In 1993, John Meriwether, the famed Salomon Brothers bond trader, decided to craft a hedge fund. He got in touch with Merrill Lynch to rise funds and then created LTCM. Meriwether, holder of a MBA of the Chicago University, had a simple strategy: being accompanied by the most brilliant minds that could make his fund succeed. That’s why he assembled an all-star team of traders and academics in order to gather various academics’ knowledges (quantitative models…) and traders’ skills (market judgement, execution capabilities) such as Lawrence Hilibrandt (holder of a diploma of the MIT and extruder at Salomon), Eric Rosenfeld (former professor at Harvard), Victor Haghani (holder of a diploma of the London School of Economic), William Krasker and Gregory Hawkins (Phd in Economics at the MIT), David Mullins (vice-chairman of the FED) and Robert Merton (professor at Harvard) and Myron Scholes (professor at Stanford), recipients of the Nobel Prize in Economics. This team convinced sophisticated investors, including many large investment banks, to flock to the fund and to invest more than $1.3 billion. Among them we found Bear Sterns President James Cayne and his deputy, Merrill Lynch CEO, David Komansky, he Union Bank of Switzerland, the Chase Manhattan Bank and the Bank of China for example. However, the conditions to become an investor in LTCM were quite harsh: each of them should invest at least $10 million, which were blocked during 3 years, without any possibility for the investor to have a look at the transactions and with the highest commissions at that time.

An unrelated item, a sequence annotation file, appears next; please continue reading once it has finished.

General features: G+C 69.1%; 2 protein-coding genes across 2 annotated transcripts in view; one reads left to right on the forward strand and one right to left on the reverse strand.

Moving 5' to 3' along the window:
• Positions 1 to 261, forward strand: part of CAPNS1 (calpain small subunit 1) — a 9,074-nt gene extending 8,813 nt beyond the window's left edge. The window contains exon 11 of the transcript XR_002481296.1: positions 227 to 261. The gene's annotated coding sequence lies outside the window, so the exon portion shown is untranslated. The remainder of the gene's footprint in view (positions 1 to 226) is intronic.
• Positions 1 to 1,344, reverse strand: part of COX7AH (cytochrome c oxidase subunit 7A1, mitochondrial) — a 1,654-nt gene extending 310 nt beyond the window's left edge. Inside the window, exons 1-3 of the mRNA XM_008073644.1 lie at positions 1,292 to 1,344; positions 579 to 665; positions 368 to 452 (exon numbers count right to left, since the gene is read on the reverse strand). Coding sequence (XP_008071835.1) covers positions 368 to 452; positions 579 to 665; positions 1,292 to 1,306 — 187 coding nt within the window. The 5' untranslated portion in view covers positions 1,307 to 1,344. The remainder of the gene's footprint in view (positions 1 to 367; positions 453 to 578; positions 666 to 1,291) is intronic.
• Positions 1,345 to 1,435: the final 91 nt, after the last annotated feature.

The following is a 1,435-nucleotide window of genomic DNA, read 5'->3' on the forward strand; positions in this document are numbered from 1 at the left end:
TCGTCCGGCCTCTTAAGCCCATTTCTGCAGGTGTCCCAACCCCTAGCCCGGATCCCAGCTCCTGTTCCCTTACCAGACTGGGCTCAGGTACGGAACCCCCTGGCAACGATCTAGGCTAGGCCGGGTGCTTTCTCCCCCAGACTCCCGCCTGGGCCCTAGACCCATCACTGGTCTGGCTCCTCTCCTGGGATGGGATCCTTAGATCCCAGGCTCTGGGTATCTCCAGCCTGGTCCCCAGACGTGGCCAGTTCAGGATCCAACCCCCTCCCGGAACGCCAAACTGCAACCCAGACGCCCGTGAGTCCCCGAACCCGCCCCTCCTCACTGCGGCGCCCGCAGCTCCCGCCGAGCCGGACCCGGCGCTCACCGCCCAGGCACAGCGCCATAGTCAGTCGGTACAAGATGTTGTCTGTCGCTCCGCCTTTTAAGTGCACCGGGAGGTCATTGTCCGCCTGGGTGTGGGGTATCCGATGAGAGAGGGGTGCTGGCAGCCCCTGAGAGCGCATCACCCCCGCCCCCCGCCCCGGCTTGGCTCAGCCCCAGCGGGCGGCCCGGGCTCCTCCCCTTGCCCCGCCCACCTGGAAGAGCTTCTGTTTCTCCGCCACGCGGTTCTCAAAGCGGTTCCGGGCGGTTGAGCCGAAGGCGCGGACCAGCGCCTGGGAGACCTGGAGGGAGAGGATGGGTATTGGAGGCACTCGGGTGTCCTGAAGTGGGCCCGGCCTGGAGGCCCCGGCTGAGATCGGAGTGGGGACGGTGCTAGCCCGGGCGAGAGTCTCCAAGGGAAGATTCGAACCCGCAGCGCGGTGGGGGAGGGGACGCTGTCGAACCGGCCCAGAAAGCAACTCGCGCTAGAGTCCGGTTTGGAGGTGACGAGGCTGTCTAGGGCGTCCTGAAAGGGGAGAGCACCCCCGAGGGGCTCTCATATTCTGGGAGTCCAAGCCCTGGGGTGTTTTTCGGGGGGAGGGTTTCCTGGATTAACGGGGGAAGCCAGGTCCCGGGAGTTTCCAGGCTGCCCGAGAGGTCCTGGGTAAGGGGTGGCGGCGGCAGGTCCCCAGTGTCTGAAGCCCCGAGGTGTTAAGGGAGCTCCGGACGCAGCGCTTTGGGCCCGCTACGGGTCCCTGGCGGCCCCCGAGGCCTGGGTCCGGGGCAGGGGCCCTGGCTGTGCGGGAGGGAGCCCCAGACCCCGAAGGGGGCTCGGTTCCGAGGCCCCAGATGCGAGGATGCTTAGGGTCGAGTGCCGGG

LTCM’s main strategy was to make convergence trades. Convergence trades involve two assets whose prices must converge with time and, at maturity (if there is a maturity), must be equal. Trades typical of early LTCM were, for example, to buy theoretically under-priced off-the-run US treasury bonds (it means bonds that were issued before the most recently issued bond of a particular maturity), they are less liquid and so less appealing for investors so a bit cheaper, and go short on-the-run, more liquid so with higher demand, treasuries. These trades involved finding securities that were mispriced relative to one another, then taking long positions in the cheap ones and short positions in the rich ones then due to the “convergence” effect, their prices should converge and in that case LTCM makes a profit. There were four main types of trade: convergence between on-the-run and off-the-run U.S. government bonds and long positions in emerging markets sovereigns, convergence among U.S., Japan, and European sovereign bonds, convergence among European sovereign bonds, hedged back to dollars.